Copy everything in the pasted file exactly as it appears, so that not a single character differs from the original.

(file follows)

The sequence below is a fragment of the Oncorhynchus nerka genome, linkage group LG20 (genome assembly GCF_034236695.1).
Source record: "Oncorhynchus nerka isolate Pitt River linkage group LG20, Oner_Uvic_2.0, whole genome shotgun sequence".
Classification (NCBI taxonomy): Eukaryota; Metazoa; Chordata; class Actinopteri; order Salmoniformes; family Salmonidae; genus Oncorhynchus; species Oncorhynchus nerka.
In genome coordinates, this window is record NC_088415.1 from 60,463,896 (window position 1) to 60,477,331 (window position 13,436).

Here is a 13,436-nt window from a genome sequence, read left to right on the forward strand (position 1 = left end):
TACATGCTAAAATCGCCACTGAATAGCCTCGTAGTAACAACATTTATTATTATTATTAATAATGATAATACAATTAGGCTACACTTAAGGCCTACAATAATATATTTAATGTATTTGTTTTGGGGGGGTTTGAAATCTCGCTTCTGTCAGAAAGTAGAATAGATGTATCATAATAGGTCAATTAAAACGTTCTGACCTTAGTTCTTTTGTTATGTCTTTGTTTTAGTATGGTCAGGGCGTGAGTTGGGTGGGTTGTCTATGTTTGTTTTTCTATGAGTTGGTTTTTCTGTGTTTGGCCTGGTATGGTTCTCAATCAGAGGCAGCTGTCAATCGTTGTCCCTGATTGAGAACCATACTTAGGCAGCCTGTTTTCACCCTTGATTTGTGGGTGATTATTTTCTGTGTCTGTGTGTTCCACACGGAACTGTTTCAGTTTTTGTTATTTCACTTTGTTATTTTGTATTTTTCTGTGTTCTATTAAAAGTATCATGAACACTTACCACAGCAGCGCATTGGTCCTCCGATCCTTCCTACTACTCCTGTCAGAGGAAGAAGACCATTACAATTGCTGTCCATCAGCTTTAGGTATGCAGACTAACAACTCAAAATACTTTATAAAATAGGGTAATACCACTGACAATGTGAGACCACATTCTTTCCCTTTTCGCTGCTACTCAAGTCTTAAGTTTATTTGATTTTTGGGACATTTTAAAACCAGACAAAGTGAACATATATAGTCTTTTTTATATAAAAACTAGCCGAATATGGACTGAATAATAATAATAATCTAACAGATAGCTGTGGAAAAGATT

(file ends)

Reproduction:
The sequence below is a fragment of the Oncorhynchus nerka genome, linkage group LG20 (genome assembly GCF_034236695.1).
Source record: "Oncorhynchus nerka isolate Pitt River linkage group LG20, Oner_Uvic_2.0, whole genome shotgun sequence".
Classification (NCBI taxonomy): Eukaryota; Metazoa; Chordata; class Actinopteri; order Salmoniformes; family Salmonidae; genus Oncorhynchus; species Oncorhynchus nerka.
In genome coordinates, this window is record NC_088415.1 from 60,463,896 (window position 1) to 60,477,331 (window position 13,436).

Here is a 13,436-nt window from a genome sequence, read left to right on the forward strand (position 1 = left end):
TACATGCTAAAATCGCCACTGAATAGCCTCGTAGTAACAACATTTATTATTATTATTAATAATGATAATACAATTAGGCTACACTTAAGGCCTACAATAATATATTTAATGTATTTGTTTTGGGGGGGTTTGAAATCTCGCTTCTGTCAGAAAGTAGAATAGATGTATCATAATAGGTCAATTAAAACGTTCTGACCTTAGTTCTTTTGTTATGTCTTTGTTTTAGTATGGTCAGGGCGTGAGTTGGGTGGGTTGTCTATGTTTGTTTTTCTATGAGTTGGTTTTTCTGTGTTTGGCCTGGTATGGTTCTCAATCAGAGGCAGCTGTCAATCGTTGTCCCTGATTGAGAACCATACTTAGGCAGCCTGTTTTCACCCTTGATTTGTGGGTGATTATTTTCTGTGTCTGTGTGTTCCACACGGAACTGTTTCAGTTTTTGTTATTTCACTTTGTTATTTTGTATTTTTCTGTGTTCTATTAAAAGTATCATGAACACTTACCACAGCAGCGCATTGGTCCTCCGATCCTTCCTACTACTCCTGTCAGAGGAAGAAGACCATTACAATTGCTGTCCATCAGCTTTAGGTATGCAGACTAACAACTCAAAATACTTTATAAAATAGGGTAATACCACTGACAATGTGAGACCACATTCTTTCCCTTTTCGCTGCTACTCAAGTCTTAAGTTTATTTGATTTTTGGGACATTTTAAAACCAGACAAAGTGAACATATATAGTCTTTTTTATATAAAAACTAGCCGAATATGGACTGAATAATAATAATAATCTAACAGATAGCTGTGGAAAAGATT